1. Install the OS you want on the external SSD.
  2. Run Migration Assistant to move all the apps and data to the SSD (when booted off the SSD).
  3. Test things with the SSD running everything. Including set up backup of the new SSD to whatever destination you want for Time Machine.
  4. Run for a week - letting the internal HDD just be there, not even mounted if you prefer.
  5. Do the swap SSD for HDD.
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  • Sounds like a (thorough) plan. But in my case, the swap would be done by a third party who would also provide the new SSD. I believe I may have little options beside "put the SSD in and then try to worry if the part is tested or the cables are correct". – Keep these mind Apr 14 '19 at 17:03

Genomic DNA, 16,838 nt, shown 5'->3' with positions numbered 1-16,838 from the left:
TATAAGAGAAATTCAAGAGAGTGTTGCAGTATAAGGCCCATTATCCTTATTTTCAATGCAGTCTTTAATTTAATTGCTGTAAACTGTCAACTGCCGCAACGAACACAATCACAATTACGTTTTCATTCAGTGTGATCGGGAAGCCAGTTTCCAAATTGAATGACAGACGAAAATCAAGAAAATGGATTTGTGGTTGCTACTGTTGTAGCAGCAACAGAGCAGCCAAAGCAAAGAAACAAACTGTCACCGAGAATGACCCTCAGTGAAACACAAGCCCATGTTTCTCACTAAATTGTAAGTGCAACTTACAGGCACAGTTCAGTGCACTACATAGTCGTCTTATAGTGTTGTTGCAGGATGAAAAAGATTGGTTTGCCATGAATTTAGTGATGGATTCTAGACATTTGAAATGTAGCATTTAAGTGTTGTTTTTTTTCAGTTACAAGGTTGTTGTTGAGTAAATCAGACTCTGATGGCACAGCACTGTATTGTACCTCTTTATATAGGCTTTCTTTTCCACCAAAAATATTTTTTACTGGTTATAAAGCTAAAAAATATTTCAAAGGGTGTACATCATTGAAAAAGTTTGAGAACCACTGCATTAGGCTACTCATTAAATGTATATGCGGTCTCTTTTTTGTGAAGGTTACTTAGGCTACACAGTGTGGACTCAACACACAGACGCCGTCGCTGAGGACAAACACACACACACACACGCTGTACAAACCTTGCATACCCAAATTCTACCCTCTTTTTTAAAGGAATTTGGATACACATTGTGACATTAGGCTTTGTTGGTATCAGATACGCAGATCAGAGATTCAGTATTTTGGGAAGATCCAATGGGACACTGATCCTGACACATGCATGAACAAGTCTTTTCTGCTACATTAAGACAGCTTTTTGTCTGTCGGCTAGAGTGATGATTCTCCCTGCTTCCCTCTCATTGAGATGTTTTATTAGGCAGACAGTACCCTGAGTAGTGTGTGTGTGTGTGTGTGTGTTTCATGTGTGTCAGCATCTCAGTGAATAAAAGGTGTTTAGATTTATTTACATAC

• @Keepthesemind You should be fine then. Do you want to pay them to move the data or do it yourself? – bmike Apr 14 '19 at 17:04
  • Myself. Company (ie, confidential) data. – Keep these mind Apr 14 '19 at 17:05
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    @Keepthesemind Then have them put in the SSD and test it. Know your return policy and consider enabling FileVault before you migrate any confidential data on to the SSD. There’s no secure erase other than cryptographic erase on SSD so you should be set to migrate later once you’re sure the hardware works with a vanilla OS on it. – bmike Apr 14 '19 at 20:32